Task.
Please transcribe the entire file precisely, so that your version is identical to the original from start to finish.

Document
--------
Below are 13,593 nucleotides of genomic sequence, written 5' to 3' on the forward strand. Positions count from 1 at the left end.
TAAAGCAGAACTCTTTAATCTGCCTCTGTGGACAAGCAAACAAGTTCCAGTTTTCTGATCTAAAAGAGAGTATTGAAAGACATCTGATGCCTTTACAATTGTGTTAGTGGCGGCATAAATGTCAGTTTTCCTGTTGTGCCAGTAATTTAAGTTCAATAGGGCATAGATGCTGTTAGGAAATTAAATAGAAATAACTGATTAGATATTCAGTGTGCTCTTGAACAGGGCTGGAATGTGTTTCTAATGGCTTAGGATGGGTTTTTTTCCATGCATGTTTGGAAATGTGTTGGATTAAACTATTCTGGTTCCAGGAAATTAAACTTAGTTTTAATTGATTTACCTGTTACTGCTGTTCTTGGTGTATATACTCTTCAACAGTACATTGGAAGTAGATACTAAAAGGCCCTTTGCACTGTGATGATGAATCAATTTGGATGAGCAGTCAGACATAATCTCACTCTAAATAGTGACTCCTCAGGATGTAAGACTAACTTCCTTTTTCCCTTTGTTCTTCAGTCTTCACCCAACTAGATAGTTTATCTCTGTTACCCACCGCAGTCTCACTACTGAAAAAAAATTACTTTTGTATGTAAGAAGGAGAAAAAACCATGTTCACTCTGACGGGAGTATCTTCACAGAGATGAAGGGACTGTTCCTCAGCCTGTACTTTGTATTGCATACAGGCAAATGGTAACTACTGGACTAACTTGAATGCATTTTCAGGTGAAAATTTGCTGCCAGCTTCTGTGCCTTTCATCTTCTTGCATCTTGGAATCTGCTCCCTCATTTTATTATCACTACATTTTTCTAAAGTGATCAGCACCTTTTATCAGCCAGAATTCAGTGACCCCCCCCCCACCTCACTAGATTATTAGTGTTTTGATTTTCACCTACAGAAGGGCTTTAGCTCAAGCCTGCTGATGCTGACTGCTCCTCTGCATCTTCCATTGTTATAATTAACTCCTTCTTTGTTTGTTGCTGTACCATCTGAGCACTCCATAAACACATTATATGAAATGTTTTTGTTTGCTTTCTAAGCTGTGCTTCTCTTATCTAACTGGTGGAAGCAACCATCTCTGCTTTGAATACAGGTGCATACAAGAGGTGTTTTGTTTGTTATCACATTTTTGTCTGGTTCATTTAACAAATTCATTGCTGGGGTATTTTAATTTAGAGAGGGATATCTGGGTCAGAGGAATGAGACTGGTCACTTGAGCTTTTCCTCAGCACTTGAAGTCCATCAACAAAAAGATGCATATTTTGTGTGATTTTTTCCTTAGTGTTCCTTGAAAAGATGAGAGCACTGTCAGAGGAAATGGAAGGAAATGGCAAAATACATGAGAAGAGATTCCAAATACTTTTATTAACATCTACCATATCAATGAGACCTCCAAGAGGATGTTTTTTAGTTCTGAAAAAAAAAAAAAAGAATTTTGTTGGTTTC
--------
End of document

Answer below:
Below are 13,593 nucleotides of genomic sequence, written 5' to 3' on the forward strand. Positions count from 1 at the left end.
TAAAGCAGAACTCTTTAATCTGCCTCTGTGGACAAGCAAACAAGTTCCAGTTTTCTGATCTAAAAGAGAGTATTGAAAGACATCTGATGCCTTTACAATTGTGTTAGTGGCGGCATAAATGTCAGTTTTCCTGTTGTGCCAGTAATTTAAGTTCAATAGGGCATAGATGCTGTTAGGAAATTAAATAGAAATAACTGATTAGATATTCAGTGTGCTCTTGAACAGGGCTGGAATGTGTTTCTAATGGCTTAGGATGGGTTTTTTTCCATGCATGTTTGGAAATGTGTTGGATTAAACTATTCTGGTTCCAGGAAATTAAACTTAGTTTTAATTGATTTACCTGTTACTGCTGTTCTTGGTGTATATACTCTTCAACAGTACATTGGAAGTAGATACTAAAAGGCCCTTTGCACTGTGATGATGAATCAATTTGGATGAGCAGTCAGACATAATCTCACTCTAAATAGTGACTCCTCAGGATGTAAGACTAACTTCCTTTTTCCCTTTGTTCTTCAGTCTTCACCCAACTAGATAGTTTATCTCTGTTACCCACCGCAGTCTCACTACTGAAAAAAAATTACTTTTGTATGTAAGAAGGAGAAAAAACCATGTTCACTCTGACGGGAGTATCTTCACAGAGATGAAGGGACTGTTCCTCAGCCTGTACTTTGTATTGCATACAGGCAAATGGTAACTACTGGACTAACTTGAATGCATTTTCAGGTGAAAATTTGCTGCCAGCTTCTGTGCCTTTCATCTTCTTGCATCTTGGAATCTGCTCCCTCATTTTATTATCACTACATTTTTCTAAAGTGATCAGCACCTTTTATCAGCCAGAATTCAGTGACCCCCCCCCCACCTCACTAGATTATTAGTGTTTTGATTTTCACCTACAGAAGGGCTTTAGCTCAAGCCTGCTGATGCTGACTGCTCCTCTGCATCTTCCATTGTTATAATTAACTCCTTCTTTGTTTGTTGCTGTACCATCTGAGCACTCCATAAACACATTATATGAAATGTTTTTGTTTGCTTTCTAAGCTGTGCTTCTCTTATCTAACTGGTGGAAGCAACCATCTCTGCTTTGAATACAGGTGCATACAAGAGGTGTTTTGTTTGTTATCACATTTTTGTCTGGTTCATTTAACAAATTCATTGCTGGGGTATTTTAATTTAGAGAGGGATATCTGGGTCAGAGGAATGAGACTGGTCACTTGAGCTTTTCCTCAGCACTTGAAGTCCATCAACAAAAAGATGCATATTTTGTGTGATTTTTTCCTTAGTGTTCCTTGAAAAGATGAGAGCACTGTCAGAGGAAATGGAAGGAAATGGCAAAATACATGAGAAGAGATTCCAAATACTTTTATTAACATCTACCATATCAATGAGACCTCCAAGAGGATGTTTTTTAGTTCTGAAAAAAAAAAAAAAGAATTTTGTTGGTTTC